Amongst the Gulf Cooperation Council states, Saudi Arabia’s volume of internal renewable water resources amounted to around 2.4 billion cubic meters per year in recent years.
The Gulf Cooperation Council region depends heavily on the desalination of water. The United Arab Emirates desalinated about two billion cubic meters water in 2015. This was substantially more than Saudi Arabia, even though the United Arab Emirates is much smaller in terms of land area. At the same time, the annual volume of treated wastewater used in the United Arab Emirates was substantially higher compared to the other states in the Gulf Cooperation Council region.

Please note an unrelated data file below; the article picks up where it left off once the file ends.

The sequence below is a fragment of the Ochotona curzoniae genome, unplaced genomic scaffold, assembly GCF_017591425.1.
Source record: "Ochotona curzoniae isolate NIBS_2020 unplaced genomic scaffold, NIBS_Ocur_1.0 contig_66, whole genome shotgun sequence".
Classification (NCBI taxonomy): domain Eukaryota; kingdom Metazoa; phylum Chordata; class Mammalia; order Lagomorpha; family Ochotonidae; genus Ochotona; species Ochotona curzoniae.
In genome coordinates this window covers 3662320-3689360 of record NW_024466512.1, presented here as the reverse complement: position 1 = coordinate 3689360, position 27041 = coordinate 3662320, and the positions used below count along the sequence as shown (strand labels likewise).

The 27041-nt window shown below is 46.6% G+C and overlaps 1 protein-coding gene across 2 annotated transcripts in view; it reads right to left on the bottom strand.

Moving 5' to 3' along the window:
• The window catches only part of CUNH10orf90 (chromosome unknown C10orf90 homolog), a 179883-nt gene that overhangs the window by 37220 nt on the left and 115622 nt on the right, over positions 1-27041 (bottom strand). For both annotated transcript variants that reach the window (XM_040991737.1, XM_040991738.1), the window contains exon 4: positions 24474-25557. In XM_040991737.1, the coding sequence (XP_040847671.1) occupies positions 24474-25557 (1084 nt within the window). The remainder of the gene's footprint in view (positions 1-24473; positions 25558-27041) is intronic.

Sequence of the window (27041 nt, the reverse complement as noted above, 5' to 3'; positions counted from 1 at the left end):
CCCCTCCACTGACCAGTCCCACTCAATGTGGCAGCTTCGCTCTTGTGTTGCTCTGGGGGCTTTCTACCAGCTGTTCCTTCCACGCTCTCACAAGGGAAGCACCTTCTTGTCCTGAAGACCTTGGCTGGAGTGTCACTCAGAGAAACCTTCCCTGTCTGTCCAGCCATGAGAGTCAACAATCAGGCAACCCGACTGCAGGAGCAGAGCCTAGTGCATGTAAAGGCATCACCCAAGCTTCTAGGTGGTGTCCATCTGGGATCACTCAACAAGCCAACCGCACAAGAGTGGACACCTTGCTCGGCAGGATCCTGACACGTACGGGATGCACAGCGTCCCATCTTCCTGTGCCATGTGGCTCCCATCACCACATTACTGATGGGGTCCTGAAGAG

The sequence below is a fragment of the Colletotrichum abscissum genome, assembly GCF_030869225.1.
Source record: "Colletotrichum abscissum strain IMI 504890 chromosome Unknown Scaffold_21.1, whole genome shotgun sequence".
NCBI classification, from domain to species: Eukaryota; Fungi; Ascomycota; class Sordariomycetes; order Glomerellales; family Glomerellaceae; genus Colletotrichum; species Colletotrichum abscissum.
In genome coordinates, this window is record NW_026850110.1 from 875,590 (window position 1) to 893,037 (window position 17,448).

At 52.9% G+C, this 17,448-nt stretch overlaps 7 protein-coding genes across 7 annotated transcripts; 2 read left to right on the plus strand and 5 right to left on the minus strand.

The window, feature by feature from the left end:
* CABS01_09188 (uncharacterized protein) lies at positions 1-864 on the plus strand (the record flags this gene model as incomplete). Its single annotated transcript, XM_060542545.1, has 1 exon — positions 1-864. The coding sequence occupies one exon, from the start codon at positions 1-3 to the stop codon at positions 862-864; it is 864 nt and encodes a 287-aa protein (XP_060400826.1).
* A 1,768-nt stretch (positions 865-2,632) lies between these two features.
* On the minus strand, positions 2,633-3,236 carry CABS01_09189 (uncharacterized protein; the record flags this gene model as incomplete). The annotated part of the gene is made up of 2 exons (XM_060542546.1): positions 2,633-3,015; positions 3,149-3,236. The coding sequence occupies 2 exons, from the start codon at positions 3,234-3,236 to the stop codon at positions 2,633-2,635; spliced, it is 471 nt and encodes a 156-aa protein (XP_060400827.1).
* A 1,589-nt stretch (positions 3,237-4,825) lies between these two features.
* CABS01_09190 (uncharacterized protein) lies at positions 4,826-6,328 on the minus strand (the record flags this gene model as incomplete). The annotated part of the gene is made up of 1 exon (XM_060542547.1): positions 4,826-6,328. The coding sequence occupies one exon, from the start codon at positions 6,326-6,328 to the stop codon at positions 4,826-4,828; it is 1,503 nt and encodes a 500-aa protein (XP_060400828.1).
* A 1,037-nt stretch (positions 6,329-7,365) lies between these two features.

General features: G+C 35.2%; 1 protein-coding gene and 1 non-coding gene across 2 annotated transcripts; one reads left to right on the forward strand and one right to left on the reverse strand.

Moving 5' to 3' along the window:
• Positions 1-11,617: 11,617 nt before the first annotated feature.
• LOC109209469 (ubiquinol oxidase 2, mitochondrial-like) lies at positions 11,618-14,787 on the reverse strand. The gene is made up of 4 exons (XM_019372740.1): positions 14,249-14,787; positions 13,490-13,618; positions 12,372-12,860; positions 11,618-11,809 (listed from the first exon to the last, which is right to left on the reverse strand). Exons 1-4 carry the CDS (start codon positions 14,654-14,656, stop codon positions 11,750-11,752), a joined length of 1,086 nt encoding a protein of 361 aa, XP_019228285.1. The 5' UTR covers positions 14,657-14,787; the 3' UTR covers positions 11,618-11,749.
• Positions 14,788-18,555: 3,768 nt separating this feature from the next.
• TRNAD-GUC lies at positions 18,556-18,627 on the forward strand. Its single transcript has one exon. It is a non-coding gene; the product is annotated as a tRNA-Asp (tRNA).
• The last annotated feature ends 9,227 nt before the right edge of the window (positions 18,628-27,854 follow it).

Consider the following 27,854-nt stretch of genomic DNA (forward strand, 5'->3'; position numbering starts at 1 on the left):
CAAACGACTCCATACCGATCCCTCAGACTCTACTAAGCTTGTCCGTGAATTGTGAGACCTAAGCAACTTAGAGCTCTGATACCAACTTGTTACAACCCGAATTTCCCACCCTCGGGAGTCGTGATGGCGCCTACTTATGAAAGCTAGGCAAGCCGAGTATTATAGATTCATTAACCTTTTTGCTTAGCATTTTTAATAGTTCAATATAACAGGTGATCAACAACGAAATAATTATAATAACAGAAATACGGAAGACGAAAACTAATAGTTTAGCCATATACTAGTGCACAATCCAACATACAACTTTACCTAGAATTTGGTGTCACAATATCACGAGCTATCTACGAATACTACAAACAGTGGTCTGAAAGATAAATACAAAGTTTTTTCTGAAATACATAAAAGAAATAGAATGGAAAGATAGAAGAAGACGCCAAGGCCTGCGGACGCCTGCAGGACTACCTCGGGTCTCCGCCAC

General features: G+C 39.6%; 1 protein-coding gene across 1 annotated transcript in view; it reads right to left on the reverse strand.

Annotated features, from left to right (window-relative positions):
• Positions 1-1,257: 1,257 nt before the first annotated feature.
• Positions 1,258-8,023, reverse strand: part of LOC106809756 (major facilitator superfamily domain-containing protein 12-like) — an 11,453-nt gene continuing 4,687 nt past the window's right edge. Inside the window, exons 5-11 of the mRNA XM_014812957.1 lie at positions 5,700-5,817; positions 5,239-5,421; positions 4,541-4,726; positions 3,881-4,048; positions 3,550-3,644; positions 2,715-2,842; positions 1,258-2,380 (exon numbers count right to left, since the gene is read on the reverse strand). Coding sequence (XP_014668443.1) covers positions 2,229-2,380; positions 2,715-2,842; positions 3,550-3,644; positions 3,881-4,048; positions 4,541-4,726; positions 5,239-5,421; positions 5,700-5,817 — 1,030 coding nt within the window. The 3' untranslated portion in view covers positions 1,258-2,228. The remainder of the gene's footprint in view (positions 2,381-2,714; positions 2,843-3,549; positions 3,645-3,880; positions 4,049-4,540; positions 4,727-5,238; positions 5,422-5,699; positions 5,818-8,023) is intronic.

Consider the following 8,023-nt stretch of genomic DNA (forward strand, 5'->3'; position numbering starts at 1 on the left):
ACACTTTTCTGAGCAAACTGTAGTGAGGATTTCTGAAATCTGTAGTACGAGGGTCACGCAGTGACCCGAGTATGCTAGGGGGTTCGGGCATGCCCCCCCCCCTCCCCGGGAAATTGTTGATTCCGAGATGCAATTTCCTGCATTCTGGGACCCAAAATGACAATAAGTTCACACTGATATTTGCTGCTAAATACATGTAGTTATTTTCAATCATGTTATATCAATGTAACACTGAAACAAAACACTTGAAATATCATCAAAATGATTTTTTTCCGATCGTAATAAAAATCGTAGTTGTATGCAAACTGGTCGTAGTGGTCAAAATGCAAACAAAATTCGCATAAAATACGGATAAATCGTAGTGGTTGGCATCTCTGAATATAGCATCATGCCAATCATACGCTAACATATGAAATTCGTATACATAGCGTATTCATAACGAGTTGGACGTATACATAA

Though the entire region suffers from droughts and a high level of water scarcity, almost 100 percent of the urban population in each state has access to water. Similarly, the rural population in the Gulf Cooperation Council region has close to 100 percent access to water, with the exception of Oman where only 87 percent of the rural population has access to water.
So far, most Gulf Cooperation Council countries charge their citizens a small subsidized rate for water utilities. This however is set to change, as the governments in the region as well as citizens are becoming more and more aware of the water crisis affecting their countries.
Access to water is in general a global concern, as the future the demand for fresh water will increase for municipal and domestic usage, as well as for industry and agricultural use. The Gulf Cooperation Council States, as well as the rest of the Middle Eastern region, are primarily dependent on freshwater sources for domestic use.